Andrew Cuevas, abogado de DI Community Association (DICA), en representación de DICA, me está enjuiciando por mas de $10,000 porque pedí ayuda al Department of Business and Professional Regulations (DBPR) para arbitraje de sospecha de fraude en elección de Board of Directors (BOD) 2016. Mi petición fue negada en base de tecnicalidades, el DBPR ni siquiera miro la evidencia. Yo presenté mas de 60 proxies y certificados de votos, que era clara su apariencia de fraude.
Yo presenté una queja similar al DBPR por sospecha de fraude en elección de BOD 2015 evidencia similar, y también fue negado en base de tecnicalidades, de nuevo el DBPR no miro la evidencia.
Ahora tenemos evidencia sugestiva de fraude en elección de BOD 2017.
Estos documentos están a su disposición. Las quejas fueron una labor conjunta de todos los miembros de Cambiemos.
Las elecciones fueron organizadas por Castle Group, el BOD y el abogado Andrew Cuevas y fue dirigida por el abogado Andrew Cuevas.
Urgimos a la comunidad a que se concientice acerca de estos abusos de nuestros derechos legales dirigidos a intimidarnos a todos y perpetuar gobiernos ilegales por ciertos individuos.
Andrew Cuevas attorney of DI Community Association (DICA), on behalf of DICA, is suing me for more than $10,000 for requesting assistance from the Department of Business and Professional Regulations (DBPR) for arbitration of suspected fraud of election of Board of Directors (BOD) 2016. My request was denied based on technicalities, the DBPR did not even look at the evidence. I presented more than 60 proxies and voting certificates, that clearly seem to be fraudulent.
I presented a similar complaint to the DBPR of suspected fraud on election of BOD 2015 with similar evidence, and was also denied based on technicalities, again the DBPR did not look at the evidence.
Now we have also similar evidence suggestive of fraud on election of BOD 2017.
These documents are at your disposal. In the processes of the complaints participated all members of Cambiemos.
The elections were organized by Castle Group, the BOD and attorney Andrew Cuevas and were directed by attorney Andrew Cuevas. I urge the community to be aware of these abuses of our constitutional rights that are intended to intimidate all of us and perpetuate illegitimate governance by some individuals.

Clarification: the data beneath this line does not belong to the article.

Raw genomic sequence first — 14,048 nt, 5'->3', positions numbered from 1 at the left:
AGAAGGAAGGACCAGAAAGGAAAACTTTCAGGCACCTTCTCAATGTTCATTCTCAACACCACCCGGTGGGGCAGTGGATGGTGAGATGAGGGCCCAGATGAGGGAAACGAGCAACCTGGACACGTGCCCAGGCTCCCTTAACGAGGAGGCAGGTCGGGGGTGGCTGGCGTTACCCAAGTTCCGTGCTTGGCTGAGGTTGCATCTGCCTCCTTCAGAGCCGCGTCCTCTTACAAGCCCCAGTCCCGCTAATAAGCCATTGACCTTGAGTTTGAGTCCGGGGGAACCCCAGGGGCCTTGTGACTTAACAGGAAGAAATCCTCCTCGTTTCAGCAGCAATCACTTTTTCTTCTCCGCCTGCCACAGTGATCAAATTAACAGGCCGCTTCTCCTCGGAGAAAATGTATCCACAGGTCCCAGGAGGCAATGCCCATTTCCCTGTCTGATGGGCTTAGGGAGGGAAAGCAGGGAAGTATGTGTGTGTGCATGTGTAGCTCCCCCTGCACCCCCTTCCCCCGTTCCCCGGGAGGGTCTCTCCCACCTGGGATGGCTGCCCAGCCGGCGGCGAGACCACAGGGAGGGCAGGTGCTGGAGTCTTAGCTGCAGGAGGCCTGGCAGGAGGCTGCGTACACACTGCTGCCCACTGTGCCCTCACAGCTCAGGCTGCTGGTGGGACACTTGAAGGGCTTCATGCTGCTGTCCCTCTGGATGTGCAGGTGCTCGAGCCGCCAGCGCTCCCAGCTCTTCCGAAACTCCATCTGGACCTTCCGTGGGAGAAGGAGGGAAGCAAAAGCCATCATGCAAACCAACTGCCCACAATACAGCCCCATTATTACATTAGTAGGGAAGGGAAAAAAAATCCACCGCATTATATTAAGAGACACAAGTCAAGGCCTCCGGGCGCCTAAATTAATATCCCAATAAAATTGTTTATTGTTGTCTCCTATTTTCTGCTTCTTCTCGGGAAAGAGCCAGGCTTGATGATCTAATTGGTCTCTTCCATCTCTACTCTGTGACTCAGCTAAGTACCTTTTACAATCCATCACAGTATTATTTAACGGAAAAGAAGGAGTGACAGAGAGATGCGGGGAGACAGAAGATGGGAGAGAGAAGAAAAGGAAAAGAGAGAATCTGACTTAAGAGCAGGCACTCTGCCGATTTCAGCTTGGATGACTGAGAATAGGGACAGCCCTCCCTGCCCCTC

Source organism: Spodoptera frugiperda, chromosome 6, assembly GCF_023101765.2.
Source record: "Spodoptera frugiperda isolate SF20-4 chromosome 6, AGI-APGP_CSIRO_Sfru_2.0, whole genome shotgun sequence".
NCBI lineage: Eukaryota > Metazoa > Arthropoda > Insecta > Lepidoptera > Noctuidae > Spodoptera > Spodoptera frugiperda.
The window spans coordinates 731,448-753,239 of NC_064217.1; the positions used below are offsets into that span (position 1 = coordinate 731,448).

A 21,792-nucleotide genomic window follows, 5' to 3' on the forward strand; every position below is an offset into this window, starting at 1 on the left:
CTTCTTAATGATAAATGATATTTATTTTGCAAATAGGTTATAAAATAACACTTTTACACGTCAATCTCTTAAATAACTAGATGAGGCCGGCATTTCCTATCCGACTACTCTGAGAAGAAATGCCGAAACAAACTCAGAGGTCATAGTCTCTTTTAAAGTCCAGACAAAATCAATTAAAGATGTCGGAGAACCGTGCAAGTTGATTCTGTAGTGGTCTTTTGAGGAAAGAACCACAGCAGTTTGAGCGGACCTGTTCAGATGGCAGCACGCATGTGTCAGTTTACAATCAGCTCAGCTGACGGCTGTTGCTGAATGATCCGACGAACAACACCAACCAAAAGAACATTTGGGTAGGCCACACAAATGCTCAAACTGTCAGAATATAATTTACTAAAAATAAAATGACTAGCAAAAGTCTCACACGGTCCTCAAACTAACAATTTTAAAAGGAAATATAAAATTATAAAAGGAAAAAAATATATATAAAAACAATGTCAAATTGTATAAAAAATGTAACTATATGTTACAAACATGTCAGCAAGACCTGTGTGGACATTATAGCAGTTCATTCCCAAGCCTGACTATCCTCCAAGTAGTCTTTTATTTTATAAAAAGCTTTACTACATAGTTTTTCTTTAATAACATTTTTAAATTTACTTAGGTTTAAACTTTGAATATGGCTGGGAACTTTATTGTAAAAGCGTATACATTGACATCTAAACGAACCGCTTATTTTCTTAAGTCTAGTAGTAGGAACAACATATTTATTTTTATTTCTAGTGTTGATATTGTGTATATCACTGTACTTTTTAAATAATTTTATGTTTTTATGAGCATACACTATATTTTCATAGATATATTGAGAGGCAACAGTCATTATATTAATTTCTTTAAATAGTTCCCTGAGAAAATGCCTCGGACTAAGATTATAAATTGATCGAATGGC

This case involved efforts by a homeowners association (“Association”) to stop a homeowner (“Owner”) from utilizing the internet to voice his displeasure over the quality of life within the community governed by Association. Initially, Association filed a lawsuit against Owner which sought injunctive relief to prevent the posting, circulating, and publishing pictures or personal information about current or future residents, board members, management, employees or personnel of the management company, vendors of Association, or any other management company of Association, on any website, blog, or social media. Association contended that Owner’s conduct was intended to harass, intimidate, and threaten other residents of the community. After filing the action, Association obtained an ex parte preliminary injunction against Owner to prevent certain actions from continuing. Thereafter, the parties entered into a settlement agreement in which Owner agreed to cease certain actions. The court then entered a judgment against Owner enforcing the settlement agreement. Subsequent to entering into the settlement agreement, Association sought a contempt citation against a homeowner for alleged violations of the settlement agreement / judgment. The trial court found Owner in contempt and ordered Owner to stop posting, circulating, and publishing any pictures or personal information about residents, directors, and management on any website, blog, or social media. The trial court order also ordered Owner to take down information that was currently on his websites or blogs, and from starting any new blogs, websites or social media websites relating to Association. The trial court orders became amendments to the settlement agreement between Association and Owner. Owner appealed the trial court’s orders contending that they violated his constitutionally protected right to free speech. Owner contended that a blanket prohibition of his online speech was unconstitutional under both state and federal law because it constituted an impermissible prior restraint on free speech. On review, the appellate court stated that: (i) both the United States Constitution and the Florida Constitution prohibit laws that curtail either freedom of speech or freedom of the press; (ii) a prior restraint on publication is presumptively unconstitutional; (iii) court orders that forbid speech activities are classic examples of prior restraints; (iv) online speech is protected under the First Amendment; and (v) freedom of speech does not extend to obscenity, defamation, fraud, incitement, true threats, and speech that is integral to criminal conduct; (vi) the appropriate sanction for First Amendment misdeeds is a subsequent civil or criminal proceeding and not a prior restraint. The appellate court concluded that the trial court erred in prohibiting Owner from making any statements pertaining to Association on his websites, blogs, and social media without conducting a proper constitution inquiry to determine if the restriction served a compelling state interest. Thus, the appellate court remanded the case back to the trial court to make such a determination. The decision noted that prior case decisions have held that prohibiting use of the internet and other interactive computer services for the purpose of inflicting emotional distress on others is an example of a restriction that serves an important governmental interest. See case decision: Fox_v._Hamptons_at_MetroWest_Condo._Ass’n_Inc._(Fla._App._2017)1